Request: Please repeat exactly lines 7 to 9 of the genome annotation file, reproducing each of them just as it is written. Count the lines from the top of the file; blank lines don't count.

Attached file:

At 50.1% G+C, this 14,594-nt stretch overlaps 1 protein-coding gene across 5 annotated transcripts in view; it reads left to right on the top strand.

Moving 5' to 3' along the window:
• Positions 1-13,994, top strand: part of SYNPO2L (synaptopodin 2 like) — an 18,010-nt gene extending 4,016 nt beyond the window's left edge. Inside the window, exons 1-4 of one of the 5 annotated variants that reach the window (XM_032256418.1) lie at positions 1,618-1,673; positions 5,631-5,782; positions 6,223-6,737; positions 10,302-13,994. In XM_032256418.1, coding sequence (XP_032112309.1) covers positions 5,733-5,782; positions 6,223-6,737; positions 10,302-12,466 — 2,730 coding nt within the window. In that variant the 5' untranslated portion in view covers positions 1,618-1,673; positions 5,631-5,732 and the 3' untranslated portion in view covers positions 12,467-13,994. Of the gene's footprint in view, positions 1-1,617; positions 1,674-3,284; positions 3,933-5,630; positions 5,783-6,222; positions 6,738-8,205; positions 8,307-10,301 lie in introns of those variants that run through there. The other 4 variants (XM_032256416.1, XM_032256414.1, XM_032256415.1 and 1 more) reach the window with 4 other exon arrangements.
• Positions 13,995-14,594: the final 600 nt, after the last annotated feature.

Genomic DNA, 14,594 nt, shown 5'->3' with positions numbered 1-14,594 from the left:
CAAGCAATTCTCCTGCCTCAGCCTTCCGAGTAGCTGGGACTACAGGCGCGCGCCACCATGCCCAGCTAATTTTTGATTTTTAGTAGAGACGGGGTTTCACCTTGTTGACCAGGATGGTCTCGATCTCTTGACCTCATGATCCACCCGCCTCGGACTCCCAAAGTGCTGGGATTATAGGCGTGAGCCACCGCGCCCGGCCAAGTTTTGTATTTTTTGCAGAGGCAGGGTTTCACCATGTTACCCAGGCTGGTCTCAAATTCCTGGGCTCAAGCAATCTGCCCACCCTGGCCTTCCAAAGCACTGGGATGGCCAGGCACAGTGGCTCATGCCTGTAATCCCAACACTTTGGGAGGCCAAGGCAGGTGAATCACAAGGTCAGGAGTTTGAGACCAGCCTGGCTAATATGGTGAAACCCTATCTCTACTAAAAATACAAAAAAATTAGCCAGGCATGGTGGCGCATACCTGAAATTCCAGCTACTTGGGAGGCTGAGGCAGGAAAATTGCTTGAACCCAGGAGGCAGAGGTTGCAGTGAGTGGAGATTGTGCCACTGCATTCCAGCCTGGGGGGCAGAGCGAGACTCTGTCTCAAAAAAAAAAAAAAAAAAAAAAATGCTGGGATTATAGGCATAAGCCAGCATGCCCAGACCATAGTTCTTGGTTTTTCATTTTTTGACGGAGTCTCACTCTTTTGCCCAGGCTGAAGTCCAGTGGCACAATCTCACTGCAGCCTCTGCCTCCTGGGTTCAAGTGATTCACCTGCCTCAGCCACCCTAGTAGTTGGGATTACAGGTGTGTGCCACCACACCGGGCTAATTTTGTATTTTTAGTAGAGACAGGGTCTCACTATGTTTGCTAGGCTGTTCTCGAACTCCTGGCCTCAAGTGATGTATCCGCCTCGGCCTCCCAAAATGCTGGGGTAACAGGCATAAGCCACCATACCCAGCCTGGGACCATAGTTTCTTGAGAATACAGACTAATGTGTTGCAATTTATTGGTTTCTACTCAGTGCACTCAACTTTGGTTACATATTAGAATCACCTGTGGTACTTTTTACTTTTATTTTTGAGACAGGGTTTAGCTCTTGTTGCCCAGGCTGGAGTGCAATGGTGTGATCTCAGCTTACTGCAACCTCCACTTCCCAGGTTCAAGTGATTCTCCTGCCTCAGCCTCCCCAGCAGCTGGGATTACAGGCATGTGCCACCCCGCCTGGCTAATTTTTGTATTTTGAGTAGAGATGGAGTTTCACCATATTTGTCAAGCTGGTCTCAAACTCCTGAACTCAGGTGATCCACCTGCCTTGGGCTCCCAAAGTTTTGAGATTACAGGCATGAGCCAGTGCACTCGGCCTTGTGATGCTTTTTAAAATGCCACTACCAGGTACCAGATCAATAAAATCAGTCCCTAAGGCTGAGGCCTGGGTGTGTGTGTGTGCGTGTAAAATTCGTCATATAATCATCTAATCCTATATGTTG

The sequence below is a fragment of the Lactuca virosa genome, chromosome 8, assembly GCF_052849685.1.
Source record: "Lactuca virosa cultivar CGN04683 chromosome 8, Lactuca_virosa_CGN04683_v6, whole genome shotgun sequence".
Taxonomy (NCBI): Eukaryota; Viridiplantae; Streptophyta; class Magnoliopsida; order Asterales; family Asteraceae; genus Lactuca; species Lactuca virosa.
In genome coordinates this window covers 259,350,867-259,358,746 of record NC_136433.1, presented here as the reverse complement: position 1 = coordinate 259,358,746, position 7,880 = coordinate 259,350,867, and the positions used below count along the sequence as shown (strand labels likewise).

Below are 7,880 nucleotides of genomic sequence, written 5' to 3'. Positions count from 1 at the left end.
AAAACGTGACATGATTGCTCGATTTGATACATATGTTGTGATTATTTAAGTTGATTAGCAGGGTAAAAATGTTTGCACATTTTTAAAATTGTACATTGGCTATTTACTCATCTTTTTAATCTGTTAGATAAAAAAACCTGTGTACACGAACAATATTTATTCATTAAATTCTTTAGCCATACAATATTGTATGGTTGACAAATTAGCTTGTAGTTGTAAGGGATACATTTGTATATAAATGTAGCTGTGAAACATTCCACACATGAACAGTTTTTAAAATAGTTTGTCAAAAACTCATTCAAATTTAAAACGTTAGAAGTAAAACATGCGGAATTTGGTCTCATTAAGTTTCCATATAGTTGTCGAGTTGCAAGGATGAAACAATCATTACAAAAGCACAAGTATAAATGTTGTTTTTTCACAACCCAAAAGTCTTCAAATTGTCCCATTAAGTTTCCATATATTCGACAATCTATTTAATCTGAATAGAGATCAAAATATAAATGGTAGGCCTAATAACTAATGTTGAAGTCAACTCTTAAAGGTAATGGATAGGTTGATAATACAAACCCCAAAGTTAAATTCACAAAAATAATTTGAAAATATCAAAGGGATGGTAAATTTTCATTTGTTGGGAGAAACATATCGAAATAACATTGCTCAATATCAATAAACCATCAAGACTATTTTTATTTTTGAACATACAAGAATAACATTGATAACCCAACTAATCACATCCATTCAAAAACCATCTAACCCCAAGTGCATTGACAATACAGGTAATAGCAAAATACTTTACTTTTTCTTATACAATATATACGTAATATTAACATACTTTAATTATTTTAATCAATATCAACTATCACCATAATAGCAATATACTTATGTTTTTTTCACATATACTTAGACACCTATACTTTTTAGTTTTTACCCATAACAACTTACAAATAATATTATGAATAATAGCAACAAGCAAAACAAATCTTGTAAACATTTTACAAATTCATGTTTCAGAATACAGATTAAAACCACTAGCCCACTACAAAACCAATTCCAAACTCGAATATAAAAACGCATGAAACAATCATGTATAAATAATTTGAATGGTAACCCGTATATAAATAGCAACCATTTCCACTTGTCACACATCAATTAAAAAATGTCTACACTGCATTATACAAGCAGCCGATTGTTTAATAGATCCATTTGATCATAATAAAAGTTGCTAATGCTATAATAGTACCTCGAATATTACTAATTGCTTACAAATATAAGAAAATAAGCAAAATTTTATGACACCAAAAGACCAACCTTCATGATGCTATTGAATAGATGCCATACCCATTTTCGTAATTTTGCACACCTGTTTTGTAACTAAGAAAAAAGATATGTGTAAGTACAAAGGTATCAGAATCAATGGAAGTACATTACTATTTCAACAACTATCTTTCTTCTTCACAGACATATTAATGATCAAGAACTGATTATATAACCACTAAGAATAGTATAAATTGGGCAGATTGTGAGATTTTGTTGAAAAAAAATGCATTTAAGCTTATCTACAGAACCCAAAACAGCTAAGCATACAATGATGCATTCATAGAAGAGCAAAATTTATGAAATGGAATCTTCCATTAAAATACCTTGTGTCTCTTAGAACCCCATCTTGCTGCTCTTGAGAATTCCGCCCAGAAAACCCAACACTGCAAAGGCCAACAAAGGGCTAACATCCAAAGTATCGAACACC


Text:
The sequence below is a fragment of the Lactuca virosa genome, chromosome 8, assembly GCF_052849685.1.
Source record: "Lactuca virosa cultivar CGN04683 chromosome 8, Lactuca_virosa_CGN04683_v6, whole genome shotgun sequence".
Taxonomy (NCBI): Eukaryota; Viridiplantae; Streptophyta; class Magnoliopsida; order Asterales; family Asteraceae; genus Lactuca; species Lactuca virosa.